In this classroom activity, students analyze regional energy usage data and their own energy bills to gain an understanding of individual consumption, regional uses, costs, and sources of energy.

In this interactive simulation, students can explore global CO2 emissions displayed by different continents/countries and plotted based on the GDP. A map view is also accessible.

Video introduces wind energy research at the National Renewable Energy Lab (NREL) and provides an overview of the NREL Wind Technology Center near Boulder, Colorado.

In this 'Energy Education for the 21st Century' design challenge, students construct and evaluate a solar-powered model car. Students utilize the design process and undergo review by their peers to select an optimal gear ratio and components for their car. As a culminating activity, students compete in a Solar Sprint race modeled after the National Renewable Energy Laboratory's Junior Solar Sprint competition.

This activity from the Department of Energy provides background information about solar ovens and instructions on building a simple model solar cooker.

This activity introduces students to different forms of energy, energy transformations, energy storage, and the flow of energy through systems. Students learn that most energy can be traced back to nuclear fusion on the sun.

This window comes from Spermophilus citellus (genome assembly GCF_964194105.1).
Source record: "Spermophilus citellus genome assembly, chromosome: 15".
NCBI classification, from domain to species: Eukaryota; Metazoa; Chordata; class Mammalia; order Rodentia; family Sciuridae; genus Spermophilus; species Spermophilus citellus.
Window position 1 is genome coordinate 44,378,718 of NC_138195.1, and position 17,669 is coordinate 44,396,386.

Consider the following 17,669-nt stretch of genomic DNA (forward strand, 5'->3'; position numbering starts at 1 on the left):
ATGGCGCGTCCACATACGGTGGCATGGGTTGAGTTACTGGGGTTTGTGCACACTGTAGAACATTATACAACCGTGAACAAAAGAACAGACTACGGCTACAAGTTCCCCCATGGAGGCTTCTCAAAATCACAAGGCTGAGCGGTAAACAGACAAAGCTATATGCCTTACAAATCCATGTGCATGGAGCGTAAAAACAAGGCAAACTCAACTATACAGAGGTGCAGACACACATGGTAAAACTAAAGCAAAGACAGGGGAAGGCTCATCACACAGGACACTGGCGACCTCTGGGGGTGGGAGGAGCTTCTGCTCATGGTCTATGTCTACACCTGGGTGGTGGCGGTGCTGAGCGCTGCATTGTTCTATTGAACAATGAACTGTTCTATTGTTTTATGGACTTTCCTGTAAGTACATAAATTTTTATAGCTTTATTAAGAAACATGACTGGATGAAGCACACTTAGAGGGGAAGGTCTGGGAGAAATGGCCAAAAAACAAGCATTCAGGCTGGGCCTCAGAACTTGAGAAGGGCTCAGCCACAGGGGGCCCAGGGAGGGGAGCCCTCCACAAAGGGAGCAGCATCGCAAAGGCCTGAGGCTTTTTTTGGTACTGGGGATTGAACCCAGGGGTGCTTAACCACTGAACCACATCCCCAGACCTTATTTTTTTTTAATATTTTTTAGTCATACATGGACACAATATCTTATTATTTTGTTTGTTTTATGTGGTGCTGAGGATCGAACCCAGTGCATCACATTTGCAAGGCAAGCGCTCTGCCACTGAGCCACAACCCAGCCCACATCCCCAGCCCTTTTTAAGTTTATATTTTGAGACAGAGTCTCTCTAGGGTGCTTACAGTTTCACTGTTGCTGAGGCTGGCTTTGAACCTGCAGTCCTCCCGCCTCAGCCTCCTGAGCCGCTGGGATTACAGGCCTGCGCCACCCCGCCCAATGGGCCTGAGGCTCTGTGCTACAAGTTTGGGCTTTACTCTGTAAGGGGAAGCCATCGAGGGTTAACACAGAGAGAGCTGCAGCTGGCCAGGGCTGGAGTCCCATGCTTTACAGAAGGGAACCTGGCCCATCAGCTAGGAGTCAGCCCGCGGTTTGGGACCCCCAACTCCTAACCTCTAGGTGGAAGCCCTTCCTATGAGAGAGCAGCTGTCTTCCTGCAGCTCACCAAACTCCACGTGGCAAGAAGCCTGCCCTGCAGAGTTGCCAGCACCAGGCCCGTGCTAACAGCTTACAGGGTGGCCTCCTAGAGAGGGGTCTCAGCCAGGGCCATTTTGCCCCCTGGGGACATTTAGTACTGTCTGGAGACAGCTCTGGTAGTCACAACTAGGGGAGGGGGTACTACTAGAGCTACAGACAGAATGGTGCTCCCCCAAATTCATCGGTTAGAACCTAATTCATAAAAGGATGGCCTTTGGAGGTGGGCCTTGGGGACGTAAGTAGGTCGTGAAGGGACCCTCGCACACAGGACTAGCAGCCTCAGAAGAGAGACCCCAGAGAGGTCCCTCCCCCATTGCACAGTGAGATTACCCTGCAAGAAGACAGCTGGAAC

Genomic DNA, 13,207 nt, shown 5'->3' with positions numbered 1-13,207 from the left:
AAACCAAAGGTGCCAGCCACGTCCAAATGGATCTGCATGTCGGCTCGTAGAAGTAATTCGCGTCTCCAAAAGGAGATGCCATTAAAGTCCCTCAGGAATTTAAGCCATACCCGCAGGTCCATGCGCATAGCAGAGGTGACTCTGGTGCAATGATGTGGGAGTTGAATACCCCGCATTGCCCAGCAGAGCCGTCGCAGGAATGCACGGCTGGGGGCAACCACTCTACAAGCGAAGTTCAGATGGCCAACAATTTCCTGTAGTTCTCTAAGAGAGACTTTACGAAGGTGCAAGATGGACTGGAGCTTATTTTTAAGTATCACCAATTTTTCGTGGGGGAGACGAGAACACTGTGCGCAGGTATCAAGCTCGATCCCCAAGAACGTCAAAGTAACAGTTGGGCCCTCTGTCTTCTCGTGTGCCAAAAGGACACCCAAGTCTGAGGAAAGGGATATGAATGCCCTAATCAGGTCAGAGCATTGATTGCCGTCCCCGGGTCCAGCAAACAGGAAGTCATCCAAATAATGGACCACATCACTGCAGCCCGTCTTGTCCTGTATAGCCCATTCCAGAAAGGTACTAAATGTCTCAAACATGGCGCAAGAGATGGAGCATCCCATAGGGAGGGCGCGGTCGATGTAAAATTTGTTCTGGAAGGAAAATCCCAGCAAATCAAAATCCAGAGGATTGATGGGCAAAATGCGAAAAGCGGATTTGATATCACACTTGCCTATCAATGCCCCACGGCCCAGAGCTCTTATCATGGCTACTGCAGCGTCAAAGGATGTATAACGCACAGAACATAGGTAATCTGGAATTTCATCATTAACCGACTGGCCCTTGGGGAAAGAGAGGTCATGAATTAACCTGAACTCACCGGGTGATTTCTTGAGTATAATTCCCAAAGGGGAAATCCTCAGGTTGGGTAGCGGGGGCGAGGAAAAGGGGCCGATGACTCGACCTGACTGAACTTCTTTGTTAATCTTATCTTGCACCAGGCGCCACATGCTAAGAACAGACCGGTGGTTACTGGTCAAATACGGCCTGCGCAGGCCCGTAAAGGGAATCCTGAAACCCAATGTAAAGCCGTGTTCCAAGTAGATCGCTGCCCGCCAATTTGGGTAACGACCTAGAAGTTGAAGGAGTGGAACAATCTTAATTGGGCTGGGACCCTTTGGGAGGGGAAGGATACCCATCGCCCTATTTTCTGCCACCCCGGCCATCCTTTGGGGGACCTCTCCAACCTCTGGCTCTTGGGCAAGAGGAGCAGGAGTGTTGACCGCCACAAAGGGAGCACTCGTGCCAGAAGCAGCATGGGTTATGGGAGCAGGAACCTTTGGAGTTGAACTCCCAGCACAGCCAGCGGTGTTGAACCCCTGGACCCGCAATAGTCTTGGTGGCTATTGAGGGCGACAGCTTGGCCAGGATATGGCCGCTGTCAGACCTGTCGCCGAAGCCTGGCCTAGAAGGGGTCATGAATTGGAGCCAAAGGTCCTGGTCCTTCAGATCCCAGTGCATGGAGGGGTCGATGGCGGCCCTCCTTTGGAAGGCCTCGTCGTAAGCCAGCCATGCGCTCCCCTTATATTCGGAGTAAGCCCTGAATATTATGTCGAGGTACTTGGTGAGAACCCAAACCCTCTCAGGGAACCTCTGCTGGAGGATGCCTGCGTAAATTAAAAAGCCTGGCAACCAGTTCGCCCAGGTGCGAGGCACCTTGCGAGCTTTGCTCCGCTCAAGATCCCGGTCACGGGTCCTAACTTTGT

This video segment explores whether, in principle, renewable energy resources could meet today's global energy needs of about 15.7 terawatts.

This multi-week project begins with a measurement of baseline consumptive behavior followed by three weeks of working to reduce the use of water, energy, high-impact foods, and other materials. The assignment uses an Excel spreadsheet that calculates direct energy and water use as well as indirect CO2 and water use associated with food consumption. After completing the project, students understand that they do indeed play a role in the big picture. They also learn that making small changes to their lifestyles is not difficult and they can easily reduce their personal impact on the environment.

This simplified animation of a geothermal power plant from the U.S. Department of Energy illustrates commonalities with traditional power-generating stations. While there are many types of geothermal power plants, this animation shows a generic plant.

This collection of photos from the NASA Climate website features images of global change, such as floods, wildfires, and retreating glaciers. Not all images show change caused directly by climate change and energy use, and descriptive captions indicate causes for change in most of the images.

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